SIGN Me up
Hey, Join Our Email List!
tell me more
Welcome to the place where healthcare professionals enhance their skills, implement strategies, and collaborate with each other from around the world.
Streamline your efforts through real time engagement with deep thinkers, access to exceptional education and resources 24/7, and practical strategies you can implement right away.
type below and hit enter
We're on a mission to put context to knowledge and turn it into practical application while creating multidisciplinary connections, knowing that working together increases access to meaningful content and awareness.
Bridgett Wallace, PT, DPT: “This is a great question for you. Particularly, not just as you specialize as a therapist in the cervical spine or the spine, but even prior to being a physical therapist in your work as an athletic trainer. There’s been a few studies that show that increasing neck strength decreases the concussion risk by four-fold. And so I get a lot of questions of, well, these athletes, they have big, strong neck muscles. What they don’t have is the intrinsic. So could you elaborate, kind of your experience from athletic trainer, physical therapist, about the misconception about someone being strong in their neck, and having weak intrinsic cervical muscles?”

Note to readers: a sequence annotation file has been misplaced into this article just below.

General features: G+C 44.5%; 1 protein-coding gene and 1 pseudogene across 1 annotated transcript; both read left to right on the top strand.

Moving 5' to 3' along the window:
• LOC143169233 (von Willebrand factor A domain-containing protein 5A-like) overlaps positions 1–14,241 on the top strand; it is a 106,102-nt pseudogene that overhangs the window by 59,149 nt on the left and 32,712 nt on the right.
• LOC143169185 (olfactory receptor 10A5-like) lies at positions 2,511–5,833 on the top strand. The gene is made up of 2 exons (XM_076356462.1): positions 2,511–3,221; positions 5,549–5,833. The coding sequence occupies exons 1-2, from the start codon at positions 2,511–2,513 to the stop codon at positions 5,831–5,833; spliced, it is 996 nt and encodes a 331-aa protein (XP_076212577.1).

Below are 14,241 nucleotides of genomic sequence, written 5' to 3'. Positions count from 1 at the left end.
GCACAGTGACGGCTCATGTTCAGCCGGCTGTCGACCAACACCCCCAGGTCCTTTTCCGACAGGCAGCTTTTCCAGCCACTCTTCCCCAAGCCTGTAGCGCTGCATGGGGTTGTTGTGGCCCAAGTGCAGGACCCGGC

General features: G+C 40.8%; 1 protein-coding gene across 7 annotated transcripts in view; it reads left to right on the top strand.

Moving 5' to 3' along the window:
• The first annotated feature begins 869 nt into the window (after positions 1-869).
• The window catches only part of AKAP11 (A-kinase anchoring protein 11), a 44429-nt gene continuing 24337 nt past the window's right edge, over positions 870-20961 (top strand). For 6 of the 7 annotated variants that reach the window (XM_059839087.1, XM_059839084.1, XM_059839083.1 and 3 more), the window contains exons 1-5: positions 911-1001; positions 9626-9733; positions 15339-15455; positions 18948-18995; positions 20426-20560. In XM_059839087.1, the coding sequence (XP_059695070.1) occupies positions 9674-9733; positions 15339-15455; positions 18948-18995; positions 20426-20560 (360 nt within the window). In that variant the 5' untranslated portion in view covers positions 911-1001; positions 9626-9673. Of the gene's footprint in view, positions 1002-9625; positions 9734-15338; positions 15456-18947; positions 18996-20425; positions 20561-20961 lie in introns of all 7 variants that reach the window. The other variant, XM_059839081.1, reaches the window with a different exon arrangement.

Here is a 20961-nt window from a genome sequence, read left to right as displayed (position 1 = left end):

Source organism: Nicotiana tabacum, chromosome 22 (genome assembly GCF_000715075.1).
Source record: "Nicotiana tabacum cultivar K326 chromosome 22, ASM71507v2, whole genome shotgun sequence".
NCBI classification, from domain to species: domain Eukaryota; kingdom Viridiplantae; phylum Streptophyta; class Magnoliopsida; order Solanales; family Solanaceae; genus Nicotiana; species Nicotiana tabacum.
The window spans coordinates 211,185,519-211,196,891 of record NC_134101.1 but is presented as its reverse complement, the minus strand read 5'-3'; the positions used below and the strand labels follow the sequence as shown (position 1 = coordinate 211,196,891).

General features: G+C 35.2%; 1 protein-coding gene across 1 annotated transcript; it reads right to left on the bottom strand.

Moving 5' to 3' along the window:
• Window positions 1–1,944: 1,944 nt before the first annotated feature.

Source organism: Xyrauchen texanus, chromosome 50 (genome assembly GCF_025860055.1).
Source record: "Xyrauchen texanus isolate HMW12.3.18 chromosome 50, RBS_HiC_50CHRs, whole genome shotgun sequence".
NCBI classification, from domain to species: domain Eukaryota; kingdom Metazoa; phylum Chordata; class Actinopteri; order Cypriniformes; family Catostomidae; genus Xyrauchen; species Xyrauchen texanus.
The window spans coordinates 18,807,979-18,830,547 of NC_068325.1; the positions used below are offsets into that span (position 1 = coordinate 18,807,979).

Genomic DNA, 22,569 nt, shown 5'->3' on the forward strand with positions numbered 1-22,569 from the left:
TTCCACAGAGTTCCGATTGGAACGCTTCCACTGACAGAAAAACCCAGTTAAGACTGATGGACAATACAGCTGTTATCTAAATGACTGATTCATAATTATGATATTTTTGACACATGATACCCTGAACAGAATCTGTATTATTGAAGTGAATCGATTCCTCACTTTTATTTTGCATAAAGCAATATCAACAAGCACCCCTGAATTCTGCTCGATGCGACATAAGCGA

Angela Rich, PT, OCS, ScD, ATC: “Absolutely. And it goes well, even from that point, we were talking about weak intrinsics, even just ligament instability. Just because someone has a big thick neck or a huge shoulders, does not mean that they have a stable shoulder, right? They can be grossly unstable in their shoulder. So you have to be able… You have to go in and assess all the things separately. That’s why we look separately at deep neck flexors and deep neck extensors. And then we do an endurance test and… Or a test, that involves weight.